Po­chet­tino pledges loy­alty to Tot­ten­ham – for now

Man­ager de­nies that he is plot­ting a move to Spain But Ar­gen­tine re­fuses to rule out switch in fu­ture

The Sunday Telegraph - Sport - - Sport | Football - By Oliver Brown


Af­ter an ex­pe­ri­ence as ec­static as beat­ing Real Madrid at Wem­b­ley, the last thought that oc­curred to Mauri­cio Po­chet­tino was sleep. In­stead, he sat on a sofa in the man­ager’s room, away from his jubilant Tot­ten­ham play­ers, to watch high­lights of a 3-1 win that may res­onate down the years. With as­sis­tant Je­sus Perez be­side him, not to men­tion long-time side­kicks Toni Jimenez and Miguel D’Agostino, he needed to con­vince him­self that it had truly hap­pened.

Later that evening, Po­chet­tino re­ceived a What­sApp mes­sage from Perez, heavy with sen­ti­ment. He does not elab­o­rate, say­ing merely: “Some­times, we don’t stop to re­alise what we are do­ing. But his mes­sage touched me in­side. When I got home, it was dif­fi­cult for me to ex­press my feel­ings. I just replied, ‘Thank you, Je­sus. You are un crack, you are top’.” He ate a Hal­loween bis­cuit made by his wife, Ka­rina, and poured him­self a glass of Ja­panese whisky. Even­tu­ally, hav­ing tuned into Span­ish ra­dio to catch the lat­est on the Cata­lan elec­tion fall-out, he drifted off.

These are giddy days for Po­chet­tino, whose trans­for­ma­tion of Tot­ten­ham from per­pet­ual nearly men into swag­ger­ing Cham­pi­ons League con­tenders has made him one of the most cov­eted man­age­rial prop­er­ties in Europe. It is the nat­u­ral pro­gres­sion that no sooner has he van­quished Real Madrid than he finds him­self the favourite to take over Zine­dine Zi­dane’s job.

For Tot­ten­ham, it is a loss they dare not con­tem­plate. What Real want, they usu­ally get, es­pe­cially where Tot­ten­ham are con­cerned. First it was Luka Mo­dric, then it was Gareth Bale. One senses, though, that per­suad­ing chair­man Daniel Levy to part with Po­chet­tino will be rather like try­ing to prise a ri­fle from Charlton He­ston. “From my cold dead hands …” Po­chet­tino en­joys lav­ish pa­tron­age from Levy, right down to a grace-and-favour Bent­ley. True to form, the Ar­gen­tine claims that he would pre­fer to drive his tiny Smart car, ex­cept that his wife uses it. One won­ders, some­times, whether this hu­mil­ity is all a lit­tle too de­lib­er­ate. For all that he strives to project a mod­est im­age, he has just writ­ten a self-rev­er­en­tial book about his meth­ods, in which he pur­ports to have a “sixth sense” that “al­lows him to see oth­ers’ auras”.

Cou­ple this with the fact that Po­chet­tino en­tered into hud­dles with Span­ish jour­nal­ists af­ter the vic­tory over Real, and a sus­pi­cion grows that per­haps he is play­ing both sides. He de­nies this em­phat­i­cally. “If you read my book, you will un­der­stand that I am not a per­son whose mo­ti­va­tion is only him­self,” he says. “At 45 years old, I love to feel part of a project, to share and cre­ate some­thing spe­cial.” Po­chet­tino’s au­tho­rised ac­count of his 3½ sea­sons at Tot­ten­ham, called Brave New World, dwells much on the strength of his dy­namic with Levy. This, the club’s fans can be sure, is no il­lu­sion. The man­ager glimpses a sen­si­tive, con­vivial side to his chair­man, renowned for his fear­some ne­go­ti­at­ing style.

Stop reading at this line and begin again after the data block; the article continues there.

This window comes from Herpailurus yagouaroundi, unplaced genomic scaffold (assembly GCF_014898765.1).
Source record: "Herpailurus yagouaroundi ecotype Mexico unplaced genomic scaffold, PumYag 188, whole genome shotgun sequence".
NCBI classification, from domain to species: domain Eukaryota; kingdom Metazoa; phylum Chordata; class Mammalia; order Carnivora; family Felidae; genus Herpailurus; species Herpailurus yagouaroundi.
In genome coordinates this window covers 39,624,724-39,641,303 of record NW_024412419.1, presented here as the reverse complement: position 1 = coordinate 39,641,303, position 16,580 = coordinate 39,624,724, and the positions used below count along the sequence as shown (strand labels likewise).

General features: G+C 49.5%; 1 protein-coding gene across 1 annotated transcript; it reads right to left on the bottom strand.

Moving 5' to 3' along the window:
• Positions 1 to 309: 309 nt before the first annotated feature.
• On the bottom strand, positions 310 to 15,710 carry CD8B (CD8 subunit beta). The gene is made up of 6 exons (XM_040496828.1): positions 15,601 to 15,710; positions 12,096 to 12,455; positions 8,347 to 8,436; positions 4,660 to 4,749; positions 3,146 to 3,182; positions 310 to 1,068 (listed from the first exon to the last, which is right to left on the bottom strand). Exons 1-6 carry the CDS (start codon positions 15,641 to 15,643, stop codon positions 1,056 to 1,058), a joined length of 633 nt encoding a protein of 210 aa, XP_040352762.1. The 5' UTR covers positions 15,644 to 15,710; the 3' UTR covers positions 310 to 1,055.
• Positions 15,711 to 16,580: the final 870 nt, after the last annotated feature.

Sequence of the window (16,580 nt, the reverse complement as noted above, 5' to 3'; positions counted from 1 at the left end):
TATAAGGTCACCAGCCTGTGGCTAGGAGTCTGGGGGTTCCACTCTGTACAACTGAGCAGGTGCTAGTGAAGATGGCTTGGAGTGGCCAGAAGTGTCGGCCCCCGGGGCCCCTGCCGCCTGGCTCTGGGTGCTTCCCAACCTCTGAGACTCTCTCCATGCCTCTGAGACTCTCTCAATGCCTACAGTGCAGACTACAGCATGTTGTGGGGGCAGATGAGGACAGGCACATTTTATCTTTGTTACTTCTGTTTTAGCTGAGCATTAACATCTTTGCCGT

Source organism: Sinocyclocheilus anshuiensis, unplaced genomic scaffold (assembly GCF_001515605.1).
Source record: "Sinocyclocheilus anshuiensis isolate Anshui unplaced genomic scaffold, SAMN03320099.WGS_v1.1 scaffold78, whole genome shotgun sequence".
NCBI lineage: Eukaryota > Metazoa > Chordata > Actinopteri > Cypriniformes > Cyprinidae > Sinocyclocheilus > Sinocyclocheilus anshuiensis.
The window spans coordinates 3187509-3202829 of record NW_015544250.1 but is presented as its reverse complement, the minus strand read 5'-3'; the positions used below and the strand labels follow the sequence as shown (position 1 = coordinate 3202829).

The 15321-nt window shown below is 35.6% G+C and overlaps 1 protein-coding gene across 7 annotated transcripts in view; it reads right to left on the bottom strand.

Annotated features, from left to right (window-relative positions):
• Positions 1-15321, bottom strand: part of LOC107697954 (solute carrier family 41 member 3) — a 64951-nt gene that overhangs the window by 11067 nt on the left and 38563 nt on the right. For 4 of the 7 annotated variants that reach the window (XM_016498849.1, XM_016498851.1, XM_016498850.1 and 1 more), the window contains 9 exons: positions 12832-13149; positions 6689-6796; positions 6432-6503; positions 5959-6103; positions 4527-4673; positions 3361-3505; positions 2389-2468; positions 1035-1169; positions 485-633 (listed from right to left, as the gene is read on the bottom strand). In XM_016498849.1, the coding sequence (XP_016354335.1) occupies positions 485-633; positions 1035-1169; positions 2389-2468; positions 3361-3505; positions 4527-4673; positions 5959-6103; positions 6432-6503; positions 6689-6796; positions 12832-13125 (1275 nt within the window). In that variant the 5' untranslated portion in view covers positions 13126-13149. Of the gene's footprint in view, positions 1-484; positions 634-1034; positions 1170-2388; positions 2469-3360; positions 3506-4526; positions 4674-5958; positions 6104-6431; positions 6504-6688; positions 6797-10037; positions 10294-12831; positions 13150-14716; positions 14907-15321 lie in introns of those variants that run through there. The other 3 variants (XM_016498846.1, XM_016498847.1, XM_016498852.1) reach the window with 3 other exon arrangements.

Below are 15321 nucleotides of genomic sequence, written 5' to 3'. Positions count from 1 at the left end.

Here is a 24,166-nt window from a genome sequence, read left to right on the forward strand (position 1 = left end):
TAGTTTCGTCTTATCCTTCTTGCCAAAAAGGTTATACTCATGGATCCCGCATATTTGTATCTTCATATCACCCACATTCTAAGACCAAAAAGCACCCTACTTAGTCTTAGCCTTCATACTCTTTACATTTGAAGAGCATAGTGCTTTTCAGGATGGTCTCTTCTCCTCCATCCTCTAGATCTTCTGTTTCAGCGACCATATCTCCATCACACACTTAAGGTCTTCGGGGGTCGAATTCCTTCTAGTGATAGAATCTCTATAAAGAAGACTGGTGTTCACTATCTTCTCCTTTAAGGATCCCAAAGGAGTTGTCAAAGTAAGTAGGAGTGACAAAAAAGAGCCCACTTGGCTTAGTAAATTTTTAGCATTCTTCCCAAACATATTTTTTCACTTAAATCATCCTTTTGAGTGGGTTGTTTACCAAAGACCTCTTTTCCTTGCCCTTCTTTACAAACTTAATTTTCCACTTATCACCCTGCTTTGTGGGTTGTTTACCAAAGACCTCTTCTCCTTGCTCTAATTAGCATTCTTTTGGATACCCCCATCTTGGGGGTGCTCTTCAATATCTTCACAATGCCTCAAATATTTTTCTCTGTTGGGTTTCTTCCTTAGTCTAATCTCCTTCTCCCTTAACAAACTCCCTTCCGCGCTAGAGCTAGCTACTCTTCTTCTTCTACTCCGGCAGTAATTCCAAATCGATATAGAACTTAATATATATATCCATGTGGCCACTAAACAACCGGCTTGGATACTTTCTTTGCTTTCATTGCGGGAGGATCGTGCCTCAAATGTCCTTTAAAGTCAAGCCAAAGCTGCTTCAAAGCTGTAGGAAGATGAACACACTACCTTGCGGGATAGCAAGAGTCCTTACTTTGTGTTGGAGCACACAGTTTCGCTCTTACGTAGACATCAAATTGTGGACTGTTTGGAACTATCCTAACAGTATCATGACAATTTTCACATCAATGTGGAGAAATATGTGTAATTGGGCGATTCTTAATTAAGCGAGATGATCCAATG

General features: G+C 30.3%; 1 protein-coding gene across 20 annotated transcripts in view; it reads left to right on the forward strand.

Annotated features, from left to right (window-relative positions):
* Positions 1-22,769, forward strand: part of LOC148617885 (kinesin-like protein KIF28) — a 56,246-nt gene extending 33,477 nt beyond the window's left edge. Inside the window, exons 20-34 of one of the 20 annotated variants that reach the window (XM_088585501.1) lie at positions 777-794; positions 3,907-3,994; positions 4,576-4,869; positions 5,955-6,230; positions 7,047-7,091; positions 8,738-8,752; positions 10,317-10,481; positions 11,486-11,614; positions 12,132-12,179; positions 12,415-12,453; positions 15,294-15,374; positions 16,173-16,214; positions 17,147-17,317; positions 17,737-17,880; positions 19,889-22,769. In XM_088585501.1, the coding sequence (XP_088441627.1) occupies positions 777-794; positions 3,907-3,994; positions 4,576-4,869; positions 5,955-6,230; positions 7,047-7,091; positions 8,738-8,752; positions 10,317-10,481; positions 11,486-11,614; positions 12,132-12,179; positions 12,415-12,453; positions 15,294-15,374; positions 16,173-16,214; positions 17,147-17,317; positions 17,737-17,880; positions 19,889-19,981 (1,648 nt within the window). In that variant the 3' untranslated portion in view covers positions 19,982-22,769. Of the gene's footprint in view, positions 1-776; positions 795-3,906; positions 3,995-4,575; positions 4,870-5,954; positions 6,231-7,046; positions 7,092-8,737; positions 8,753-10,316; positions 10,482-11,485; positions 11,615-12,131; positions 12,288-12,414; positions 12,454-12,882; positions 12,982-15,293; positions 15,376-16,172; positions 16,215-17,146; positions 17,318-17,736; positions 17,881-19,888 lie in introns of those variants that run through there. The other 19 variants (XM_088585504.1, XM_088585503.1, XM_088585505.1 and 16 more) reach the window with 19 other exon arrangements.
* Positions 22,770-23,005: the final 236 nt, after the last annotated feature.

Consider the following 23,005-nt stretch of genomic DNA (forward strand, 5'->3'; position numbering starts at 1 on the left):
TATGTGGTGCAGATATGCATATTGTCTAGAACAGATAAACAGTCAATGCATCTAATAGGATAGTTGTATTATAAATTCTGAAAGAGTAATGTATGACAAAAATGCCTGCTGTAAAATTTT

“I speak ev­ery day with Daniel, and you feel how he cares about ev­ery­thing,” Po­chet­tino says. “It is im­pos­si­ble not to feel proud about the fu­ture of Tot­ten­ham. Daniel is driv­ing the project. A few weeks ago, we were at the new sta­dium with the ar­chi­tect, and you sensed that it was not an empty struc­ture, but that there was soul, love, that peo­ple cared about ev­ery de­tail. Be­fore I ar­rived at Tot­ten­ham, I heard, ‘It is so dif­fi­cult to have a re­la­tion­ship with Daniel’. But I dis­cov­ered a great man.”

For now, the re­sults en­able this level of gush­ing. The hum­bling of Real, so soon af­ter a 4-1 de­mo­li­tion of Liver­pool, in­vites pre­dic­tions that Tot­ten­ham – who in three full league cam­paigns un­der Po­chet­tino have fin­ished fifth, third and sec­ond – could yet muster a ti­tle chal­lenge. But they need to back up their up­set of the 12-time cham­pi­ons of Europe with a win to­day over Crys­tal Palace, bot­tom of the Premier League, if they are to cast off their flaky im­age.

Sug­ges­tions that Po­chet­tino will soon suc­cumb to over­tures from the Bern­abeu are, he ar­gues, pre­ma­ture. “I can­not guess what hap­pens at Real Madrid or Barcelona. I don’t want to lie. Al­ways I want to be hon­est and say, ‘I don’t think about to­mor­row’. It doesn’t de­pend only on me, it de­pends on many cir­cum­stances. I like to be re­spect­ful, pru­dent, cau­tious, in­tel­li­gent. For me, the most im­por­tant club in the world is Tot­ten­ham. The emo­tion is real – I can­not fake it. To­day, I do not change Tot­ten­ham for an­other club in the world be­cause I am so in­volved, so fo­cused. The club, the fans, pro­vide us with an un­be­liev­able life. It’s im­por­tant for us to pay that back.”

Vi­sion­ary: Mauri­cio Po­chet­tino (sec­ond right) at a Spurs train­ing ses­sion with (from left) goal­keep­ing coach Toni Jimenez, Michel Vorm and Serge Aurier

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